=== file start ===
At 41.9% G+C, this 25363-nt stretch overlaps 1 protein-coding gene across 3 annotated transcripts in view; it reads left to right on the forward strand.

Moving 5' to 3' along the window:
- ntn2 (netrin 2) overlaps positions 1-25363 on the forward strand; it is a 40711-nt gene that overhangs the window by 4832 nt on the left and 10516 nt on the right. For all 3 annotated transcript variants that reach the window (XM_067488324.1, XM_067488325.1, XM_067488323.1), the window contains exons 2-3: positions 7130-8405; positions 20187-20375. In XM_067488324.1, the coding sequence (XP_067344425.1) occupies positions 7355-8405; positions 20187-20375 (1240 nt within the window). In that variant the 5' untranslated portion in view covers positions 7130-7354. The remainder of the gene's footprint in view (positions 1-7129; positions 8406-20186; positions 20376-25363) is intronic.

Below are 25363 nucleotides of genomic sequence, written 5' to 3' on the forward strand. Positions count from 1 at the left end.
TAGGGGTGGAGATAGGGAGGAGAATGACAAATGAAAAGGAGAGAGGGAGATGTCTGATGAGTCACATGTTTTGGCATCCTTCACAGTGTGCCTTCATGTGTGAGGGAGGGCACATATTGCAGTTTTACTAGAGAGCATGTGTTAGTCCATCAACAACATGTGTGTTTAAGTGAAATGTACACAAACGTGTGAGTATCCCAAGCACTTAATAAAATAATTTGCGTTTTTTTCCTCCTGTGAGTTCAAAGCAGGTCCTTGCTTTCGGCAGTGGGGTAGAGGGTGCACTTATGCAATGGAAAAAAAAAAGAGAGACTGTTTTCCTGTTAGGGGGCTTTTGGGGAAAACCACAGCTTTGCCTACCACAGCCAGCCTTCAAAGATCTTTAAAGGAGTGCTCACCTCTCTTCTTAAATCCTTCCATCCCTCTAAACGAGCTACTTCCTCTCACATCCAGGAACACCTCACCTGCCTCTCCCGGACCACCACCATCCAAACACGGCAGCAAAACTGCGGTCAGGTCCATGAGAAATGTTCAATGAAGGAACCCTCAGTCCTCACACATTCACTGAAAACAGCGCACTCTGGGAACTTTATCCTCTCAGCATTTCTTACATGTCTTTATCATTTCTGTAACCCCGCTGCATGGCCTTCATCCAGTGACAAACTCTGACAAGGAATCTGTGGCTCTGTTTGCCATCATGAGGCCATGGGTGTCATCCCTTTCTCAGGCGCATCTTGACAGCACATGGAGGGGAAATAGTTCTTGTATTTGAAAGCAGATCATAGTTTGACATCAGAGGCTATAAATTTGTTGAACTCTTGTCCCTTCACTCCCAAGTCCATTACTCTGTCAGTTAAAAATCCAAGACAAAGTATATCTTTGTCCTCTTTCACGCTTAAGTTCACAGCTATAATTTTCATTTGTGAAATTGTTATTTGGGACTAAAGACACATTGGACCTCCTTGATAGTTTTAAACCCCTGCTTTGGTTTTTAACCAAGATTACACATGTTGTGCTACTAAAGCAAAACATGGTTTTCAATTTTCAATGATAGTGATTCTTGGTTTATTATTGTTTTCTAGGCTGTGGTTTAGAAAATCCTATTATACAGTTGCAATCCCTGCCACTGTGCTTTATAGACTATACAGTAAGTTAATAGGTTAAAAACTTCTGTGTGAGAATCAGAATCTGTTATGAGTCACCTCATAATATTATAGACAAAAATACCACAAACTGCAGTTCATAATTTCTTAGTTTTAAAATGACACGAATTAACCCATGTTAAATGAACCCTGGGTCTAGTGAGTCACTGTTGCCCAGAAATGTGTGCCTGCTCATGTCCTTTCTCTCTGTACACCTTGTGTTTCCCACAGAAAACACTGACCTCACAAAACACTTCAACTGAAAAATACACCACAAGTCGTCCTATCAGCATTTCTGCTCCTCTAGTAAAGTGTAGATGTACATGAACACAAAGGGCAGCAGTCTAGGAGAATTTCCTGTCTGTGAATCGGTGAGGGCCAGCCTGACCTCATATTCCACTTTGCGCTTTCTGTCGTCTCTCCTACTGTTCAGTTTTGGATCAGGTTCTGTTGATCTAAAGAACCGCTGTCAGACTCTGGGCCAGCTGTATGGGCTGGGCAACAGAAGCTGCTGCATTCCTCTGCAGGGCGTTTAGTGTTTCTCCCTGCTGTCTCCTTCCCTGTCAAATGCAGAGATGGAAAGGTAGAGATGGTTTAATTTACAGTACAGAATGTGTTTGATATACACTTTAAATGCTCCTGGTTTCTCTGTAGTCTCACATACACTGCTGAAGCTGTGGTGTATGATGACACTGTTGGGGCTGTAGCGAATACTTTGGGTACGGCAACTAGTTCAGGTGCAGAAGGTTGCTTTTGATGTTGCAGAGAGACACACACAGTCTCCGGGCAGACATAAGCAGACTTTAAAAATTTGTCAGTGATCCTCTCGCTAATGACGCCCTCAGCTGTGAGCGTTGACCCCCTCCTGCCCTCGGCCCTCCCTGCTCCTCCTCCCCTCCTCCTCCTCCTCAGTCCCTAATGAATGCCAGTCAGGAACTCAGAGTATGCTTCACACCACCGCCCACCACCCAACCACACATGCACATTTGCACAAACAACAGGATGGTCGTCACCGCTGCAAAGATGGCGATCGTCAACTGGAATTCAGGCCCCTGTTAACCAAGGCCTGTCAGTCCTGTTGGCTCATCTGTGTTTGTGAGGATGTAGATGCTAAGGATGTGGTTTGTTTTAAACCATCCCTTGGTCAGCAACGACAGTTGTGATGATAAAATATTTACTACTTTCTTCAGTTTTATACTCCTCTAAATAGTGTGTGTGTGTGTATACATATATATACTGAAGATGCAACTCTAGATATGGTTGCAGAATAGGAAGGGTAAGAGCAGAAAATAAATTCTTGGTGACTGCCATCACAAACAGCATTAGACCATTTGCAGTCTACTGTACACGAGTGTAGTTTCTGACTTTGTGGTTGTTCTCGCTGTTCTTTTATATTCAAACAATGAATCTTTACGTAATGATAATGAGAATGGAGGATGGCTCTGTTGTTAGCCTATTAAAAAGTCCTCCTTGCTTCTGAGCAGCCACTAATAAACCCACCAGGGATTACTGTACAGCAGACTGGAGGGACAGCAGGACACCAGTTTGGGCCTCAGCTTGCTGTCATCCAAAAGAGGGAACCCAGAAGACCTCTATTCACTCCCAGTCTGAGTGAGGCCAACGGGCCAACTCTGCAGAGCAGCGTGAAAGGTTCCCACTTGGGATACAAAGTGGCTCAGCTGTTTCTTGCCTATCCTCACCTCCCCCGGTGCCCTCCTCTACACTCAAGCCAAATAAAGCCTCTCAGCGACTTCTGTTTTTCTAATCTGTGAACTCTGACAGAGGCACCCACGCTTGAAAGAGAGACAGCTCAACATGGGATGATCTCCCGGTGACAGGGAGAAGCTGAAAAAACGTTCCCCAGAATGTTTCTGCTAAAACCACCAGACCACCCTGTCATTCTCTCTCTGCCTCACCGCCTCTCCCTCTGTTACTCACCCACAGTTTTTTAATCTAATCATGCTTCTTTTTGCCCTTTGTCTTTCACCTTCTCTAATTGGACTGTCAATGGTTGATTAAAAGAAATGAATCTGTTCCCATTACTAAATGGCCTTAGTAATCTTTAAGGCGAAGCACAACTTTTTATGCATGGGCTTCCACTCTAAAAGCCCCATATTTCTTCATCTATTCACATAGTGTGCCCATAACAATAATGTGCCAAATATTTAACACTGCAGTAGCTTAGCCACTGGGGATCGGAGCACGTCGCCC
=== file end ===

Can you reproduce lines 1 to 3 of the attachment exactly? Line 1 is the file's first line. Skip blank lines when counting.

At 41.9% G+C, this 25363-nt stretch overlaps 1 protein-coding gene across 3 annotated transcripts in view; it reads left to right on the forward strand.

Moving 5' to 3' along the window:
- ntn2 (netrin 2) overlaps positions 1-25363 on the forward strand; it is a 40711-nt gene that overhangs the window by 4832 nt on the left and 10516 nt on the right. For all 3 annotated transcript variants that reach the window (XM_067488324.1, XM_067488325.1, XM_067488323.1), the window contains exons 2-3: positions 7130-8405; positions 20187-20375. In XM_067488324.1, the coding sequence (XP_067344425.1) occupies positions 7355-8405; positions 20187-20375 (1240 nt within the window). In that variant the 5' untranslated portion in view covers positions 7130-7354. The remainder of the gene's footprint in view (positions 1-7129; positions 8406-20186; positions 20376-25363) is intronic.